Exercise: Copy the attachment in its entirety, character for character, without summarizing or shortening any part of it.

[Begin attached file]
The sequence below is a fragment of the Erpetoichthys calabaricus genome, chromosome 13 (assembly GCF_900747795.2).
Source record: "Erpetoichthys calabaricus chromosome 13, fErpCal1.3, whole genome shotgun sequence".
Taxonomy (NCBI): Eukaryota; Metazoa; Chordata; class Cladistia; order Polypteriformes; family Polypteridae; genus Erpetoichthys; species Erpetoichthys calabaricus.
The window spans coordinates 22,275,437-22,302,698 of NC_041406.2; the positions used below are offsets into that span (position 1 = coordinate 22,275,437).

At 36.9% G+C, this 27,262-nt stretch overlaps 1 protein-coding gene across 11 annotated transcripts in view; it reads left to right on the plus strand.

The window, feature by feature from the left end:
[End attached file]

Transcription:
The sequence below is a fragment of the Erpetoichthys calabaricus genome, chromosome 13 (assembly GCF_900747795.2).
Source record: "Erpetoichthys calabaricus chromosome 13, fErpCal1.3, whole genome shotgun sequence".
Taxonomy (NCBI): Eukaryota; Metazoa; Chordata; class Cladistia; order Polypteriformes; family Polypteridae; genus Erpetoichthys; species Erpetoichthys calabaricus.
The window spans coordinates 22,275,437-22,302,698 of NC_041406.2; the positions used below are offsets into that span (position 1 = coordinate 22,275,437).

At 36.9% G+C, this 27,262-nt stretch overlaps 1 protein-coding gene across 11 annotated transcripts in view; it reads left to right on the plus strand.

The window, feature by feature from the left end: